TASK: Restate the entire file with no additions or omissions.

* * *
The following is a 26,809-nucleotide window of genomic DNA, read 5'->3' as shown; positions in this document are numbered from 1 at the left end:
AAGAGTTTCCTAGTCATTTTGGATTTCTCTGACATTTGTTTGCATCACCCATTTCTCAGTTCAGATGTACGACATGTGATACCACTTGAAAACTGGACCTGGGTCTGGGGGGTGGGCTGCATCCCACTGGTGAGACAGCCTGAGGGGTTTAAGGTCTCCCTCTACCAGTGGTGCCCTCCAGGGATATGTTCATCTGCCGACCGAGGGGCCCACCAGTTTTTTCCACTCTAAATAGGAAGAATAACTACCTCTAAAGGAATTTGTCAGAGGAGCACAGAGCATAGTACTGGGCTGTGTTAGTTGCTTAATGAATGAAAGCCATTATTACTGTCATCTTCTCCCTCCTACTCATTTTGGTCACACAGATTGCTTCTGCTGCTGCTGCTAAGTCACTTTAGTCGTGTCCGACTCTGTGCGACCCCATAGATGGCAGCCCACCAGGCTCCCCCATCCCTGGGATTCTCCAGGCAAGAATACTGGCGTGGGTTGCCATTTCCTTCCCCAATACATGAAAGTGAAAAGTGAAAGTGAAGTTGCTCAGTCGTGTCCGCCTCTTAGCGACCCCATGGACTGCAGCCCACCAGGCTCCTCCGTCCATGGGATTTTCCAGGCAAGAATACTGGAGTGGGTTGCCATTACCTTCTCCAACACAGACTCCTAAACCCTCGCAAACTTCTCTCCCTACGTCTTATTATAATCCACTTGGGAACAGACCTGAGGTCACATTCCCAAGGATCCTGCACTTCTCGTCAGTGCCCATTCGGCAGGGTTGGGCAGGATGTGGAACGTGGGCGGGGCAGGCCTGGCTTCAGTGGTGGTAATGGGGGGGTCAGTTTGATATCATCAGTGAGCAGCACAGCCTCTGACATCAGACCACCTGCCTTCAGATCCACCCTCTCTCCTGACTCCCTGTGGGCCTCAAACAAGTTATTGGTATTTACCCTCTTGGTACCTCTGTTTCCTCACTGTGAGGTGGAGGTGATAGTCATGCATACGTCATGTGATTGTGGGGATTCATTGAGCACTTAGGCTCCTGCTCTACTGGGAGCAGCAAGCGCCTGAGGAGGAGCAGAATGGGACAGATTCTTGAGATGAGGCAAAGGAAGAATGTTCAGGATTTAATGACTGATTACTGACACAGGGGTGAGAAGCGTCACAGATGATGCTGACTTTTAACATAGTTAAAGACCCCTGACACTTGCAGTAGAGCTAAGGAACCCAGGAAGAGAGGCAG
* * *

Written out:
The following is a 26,809-nucleotide window of genomic DNA, read 5'->3' as shown; positions in this document are numbered from 1 at the left end:
AAGAGTTTCCTAGTCATTTTGGATTTCTCTGACATTTGTTTGCATCACCCATTTCTCAGTTCAGATGTACGACATGTGATACCACTTGAAAACTGGACCTGGGTCTGGGGGGTGGGCTGCATCCCACTGGTGAGACAGCCTGAGGGGTTTAAGGTCTCCCTCTACCAGTGGTGCCCTCCAGGGATATGTTCATCTGCCGACCGAGGGGCCCACCAGTTTTTTCCACTCTAAATAGGAAGAATAACTACCTCTAAAGGAATTTGTCAGAGGAGCACAGAGCATAGTACTGGGCTGTGTTAGTTGCTTAATGAATGAAAGCCATTATTACTGTCATCTTCTCCCTCCTACTCATTTTGGTCACACAGATTGCTTCTGCTGCTGCTGCTAAGTCACTTTAGTCGTGTCCGACTCTGTGCGACCCCATAGATGGCAGCCCACCAGGCTCCCCCATCCCTGGGATTCTCCAGGCAAGAATACTGGCGTGGGTTGCCATTTCCTTCCCCAATACATGAAAGTGAAAAGTGAAAGTGAAGTTGCTCAGTCGTGTCCGCCTCTTAGCGACCCCATGGACTGCAGCCCACCAGGCTCCTCCGTCCATGGGATTTTCCAGGCAAGAATACTGGAGTGGGTTGCCATTACCTTCTCCAACACAGACTCCTAAACCCTCGCAAACTTCTCTCCCTACGTCTTATTATAATCCACTTGGGAACAGACCTGAGGTCACATTCCCAAGGATCCTGCACTTCTCGTCAGTGCCCATTCGGCAGGGTTGGGCAGGATGTGGAACGTGGGCGGGGCAGGCCTGGCTTCAGTGGTGGTAATGGGGGGGTCAGTTTGATATCATCAGTGAGCAGCACAGCCTCTGACATCAGACCACCTGCCTTCAGATCCACCCTCTCTCCTGACTCCCTGTGGGCCTCAAACAAGTTATTGGTATTTACCCTCTTGGTACCTCTGTTTCCTCACTGTGAGGTGGAGGTGATAGTCATGCATACGTCATGTGATTGTGGGGATTCATTGAGCACTTAGGCTCCTGCTCTACTGGGAGCAGCAAGCGCCTGAGGAGGAGCAGAATGGGACAGATTCTTGAGATGAGGCAAAGGAAGAATGTTCAGGATTTAATGACTGATTACTGACACAGGGGTGAGAAGCGTCACAGATGATGCTGACTTTTAACATAGTTAAAGACCCCTGACACTTGCAGTAGAGCTAAGGAACCCAGGAAGAGAGGCAG